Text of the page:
Is photoshop worth the 650 dollar price tag? For web design, for texturing, and random photo editing? I’d like to get it for learning texturing, web design skills etc, but I don’t have much in the way of making money off of it, thus it lacks any real short term justification.

My other problem with it is logistical: it’s windows only right now (on intel at least). That means while I do all my modeling and rendering in linux, as well as most anything else I’ve got to use windows in order to use it. This really removes from the total value.

If it’s really worth it (and I’d like to do some commerical work in it if possible sometime down the road), where can I find it under 300 dollars? I’ve been searching and the best place is ebay.


Have you heard of the gimp?

I thought I mentioned using gimp…I guess not. I’ve been using gimp since 1.2, and I feel it’s missing a lot features that photoshop offers.

Just be careful with ebay. A friend of mine got photoshop CS for $100 Canadian–complete with a keygen and cracking instructions meticulously written on the burned cd’s booklet: “disconnect your computer from the internet when installing this product” :P.



Hahahahaha, LOL!

Photoshop is the industry standard for digital visual compositing work. Hey no one who uses Photoshop professionally questions the price as there is no alternative to it right now. That may change with Gimp who knows.

It’s not really worth it unless you know you’re going to make money off it. There’s a Mac version as well, so it’s not only on Windows.

I think you should keep using the gimp until you get a job that requires you to use PS. It’s not very hard to learn.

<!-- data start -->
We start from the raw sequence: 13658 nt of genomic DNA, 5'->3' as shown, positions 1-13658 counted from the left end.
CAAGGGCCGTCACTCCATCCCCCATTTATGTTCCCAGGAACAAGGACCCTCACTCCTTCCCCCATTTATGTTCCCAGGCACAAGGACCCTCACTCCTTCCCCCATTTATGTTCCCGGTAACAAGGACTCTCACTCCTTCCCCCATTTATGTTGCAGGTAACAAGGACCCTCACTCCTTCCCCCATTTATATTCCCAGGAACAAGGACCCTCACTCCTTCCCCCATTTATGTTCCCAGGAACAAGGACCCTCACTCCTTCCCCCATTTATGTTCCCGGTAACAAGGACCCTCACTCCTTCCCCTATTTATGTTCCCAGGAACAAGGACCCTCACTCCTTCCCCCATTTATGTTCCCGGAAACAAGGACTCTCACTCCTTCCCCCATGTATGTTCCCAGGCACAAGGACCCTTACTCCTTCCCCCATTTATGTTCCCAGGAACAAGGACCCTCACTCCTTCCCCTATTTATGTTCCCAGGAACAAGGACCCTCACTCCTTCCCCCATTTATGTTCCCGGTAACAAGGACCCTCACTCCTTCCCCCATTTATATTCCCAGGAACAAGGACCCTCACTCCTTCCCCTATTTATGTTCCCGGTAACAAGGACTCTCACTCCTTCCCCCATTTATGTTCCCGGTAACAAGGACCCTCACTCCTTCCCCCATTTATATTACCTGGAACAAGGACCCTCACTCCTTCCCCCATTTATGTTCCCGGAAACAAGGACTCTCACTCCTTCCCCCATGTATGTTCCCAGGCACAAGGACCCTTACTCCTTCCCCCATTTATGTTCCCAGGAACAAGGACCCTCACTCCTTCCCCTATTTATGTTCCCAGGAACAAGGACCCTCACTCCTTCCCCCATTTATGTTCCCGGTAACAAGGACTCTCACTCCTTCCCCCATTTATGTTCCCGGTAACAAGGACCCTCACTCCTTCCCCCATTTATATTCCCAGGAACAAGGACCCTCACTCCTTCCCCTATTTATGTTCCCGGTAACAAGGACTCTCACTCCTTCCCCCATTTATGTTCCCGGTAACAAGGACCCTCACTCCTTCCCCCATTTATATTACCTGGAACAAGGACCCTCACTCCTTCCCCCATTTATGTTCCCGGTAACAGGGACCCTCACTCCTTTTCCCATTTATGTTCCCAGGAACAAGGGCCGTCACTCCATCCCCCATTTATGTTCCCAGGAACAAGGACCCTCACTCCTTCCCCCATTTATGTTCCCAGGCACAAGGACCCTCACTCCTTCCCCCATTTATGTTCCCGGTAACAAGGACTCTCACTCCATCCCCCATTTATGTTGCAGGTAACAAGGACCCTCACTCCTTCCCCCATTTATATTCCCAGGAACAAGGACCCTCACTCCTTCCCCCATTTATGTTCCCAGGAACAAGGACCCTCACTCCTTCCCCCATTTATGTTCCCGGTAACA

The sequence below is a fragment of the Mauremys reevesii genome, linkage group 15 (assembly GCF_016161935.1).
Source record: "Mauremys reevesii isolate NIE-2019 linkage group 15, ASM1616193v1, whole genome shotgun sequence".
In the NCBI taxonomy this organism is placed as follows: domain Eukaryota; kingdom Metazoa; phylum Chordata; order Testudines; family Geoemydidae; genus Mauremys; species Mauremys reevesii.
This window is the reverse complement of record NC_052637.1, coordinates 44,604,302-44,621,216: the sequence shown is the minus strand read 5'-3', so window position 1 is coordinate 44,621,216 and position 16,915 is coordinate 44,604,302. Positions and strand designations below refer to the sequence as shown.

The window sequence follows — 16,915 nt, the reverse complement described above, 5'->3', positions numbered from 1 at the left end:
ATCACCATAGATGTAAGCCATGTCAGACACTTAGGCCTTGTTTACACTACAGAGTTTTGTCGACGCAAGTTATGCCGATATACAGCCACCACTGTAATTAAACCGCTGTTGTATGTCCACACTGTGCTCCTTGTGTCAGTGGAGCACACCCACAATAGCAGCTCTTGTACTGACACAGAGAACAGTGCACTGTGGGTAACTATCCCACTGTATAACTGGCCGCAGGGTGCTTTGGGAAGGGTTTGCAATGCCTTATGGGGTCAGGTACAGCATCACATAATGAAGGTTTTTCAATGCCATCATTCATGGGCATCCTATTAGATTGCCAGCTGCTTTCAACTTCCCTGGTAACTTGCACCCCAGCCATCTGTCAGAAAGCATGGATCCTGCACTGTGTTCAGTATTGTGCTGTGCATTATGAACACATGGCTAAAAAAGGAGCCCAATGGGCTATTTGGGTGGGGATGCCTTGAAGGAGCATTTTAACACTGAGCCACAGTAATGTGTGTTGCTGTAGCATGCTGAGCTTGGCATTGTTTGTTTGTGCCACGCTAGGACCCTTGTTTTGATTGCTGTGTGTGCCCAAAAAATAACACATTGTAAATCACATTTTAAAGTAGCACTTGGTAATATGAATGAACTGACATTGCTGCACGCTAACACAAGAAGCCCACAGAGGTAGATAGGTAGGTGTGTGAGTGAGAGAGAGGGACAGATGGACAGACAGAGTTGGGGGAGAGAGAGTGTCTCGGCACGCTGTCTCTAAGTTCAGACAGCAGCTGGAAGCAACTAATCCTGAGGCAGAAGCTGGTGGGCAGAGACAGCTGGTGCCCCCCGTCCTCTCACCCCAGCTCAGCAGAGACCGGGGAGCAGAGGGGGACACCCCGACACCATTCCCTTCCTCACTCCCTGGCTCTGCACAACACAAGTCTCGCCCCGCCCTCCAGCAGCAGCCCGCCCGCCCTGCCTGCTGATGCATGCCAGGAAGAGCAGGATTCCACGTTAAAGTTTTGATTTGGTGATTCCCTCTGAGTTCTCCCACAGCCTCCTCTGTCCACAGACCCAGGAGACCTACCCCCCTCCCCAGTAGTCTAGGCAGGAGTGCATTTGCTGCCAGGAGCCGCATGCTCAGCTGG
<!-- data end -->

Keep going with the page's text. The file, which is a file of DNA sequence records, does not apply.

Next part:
gimp 2.0 was a big step up from gimp 1.0

but yeah currently i use photoshop, based on gimp having to many windows open on my task bar (no other reason LOL, well minor other reasons).

$650 which is about 1-2 months work, well personally i would say no its not worth it.

but on the other hand you will get about 2-3 years use out of it before the new version comes out and has been established enough to worry you.


I have been a photoshop user for years. I recently bought the whole cs suite for my new mac, and let me say it is worth every penny. I remember when gimp 2.0 came out I was hoping that it had improved to the point where it was a viable alternative. Alas this is not the case as gimp still lacks many, many key features that would make it very unwise for me to use it for either my personal work or at my job.

I actually came to this conclusion based on a comparison with photoshop 5(!). When I got a load of the new stuff availible to me with CS, it gave me warm fuzzies. If you have the money, it will be well spent.

And like others have said, photoshop is not only windows, it runs on OSX as well which I have come to believe is a wonderfull and amazing OS. I used to be a dyed in the wool mac hater, but the stuff thats included with OSX is mind blowing, and at it’s core is a unix kernel. So ummm… get a mac as well :smiley:


What sort of fetures does Photoshop have that gimp doesn’t?

zarf as a 1/2 time mac user, and 1/2 time windows user, amy i ask what comes with the mac that is so mind blowing, i am keen on finding all these hidden features.


what about paint shop thats only £100

I can only speak from my own experience (as someone who does use it professionally), in which case the answer is:

Hell, yes.

Yah… I concur. I have photoshop, the Gimp and Paintshop on my machine… and I use paintshop most. Basicly for the same reason I’m still in blender and not in maya or 3dsmax… My personal workflow (the speed with which I can get things done) is much better in paintshop. And I don’t feel it misses any key features. Also it has much better options for saving images (optimising gifs and such).

They can’t be considered all that well hidden if they are on apples webpage…

The whole imaging model of the graphics engine is based on PDF. I thought this was a retarded idea at first until I thought about our macs at work and what it means for the print industry

Take it with all grain of salt if you will, all I know is that when we have a file that chokes Distiller or all other PDF creation methods on our PC’s, the mac’s pdf printer makes sense of it and when our RIP station is done chewing on it the printers don’t throw any postscript errors.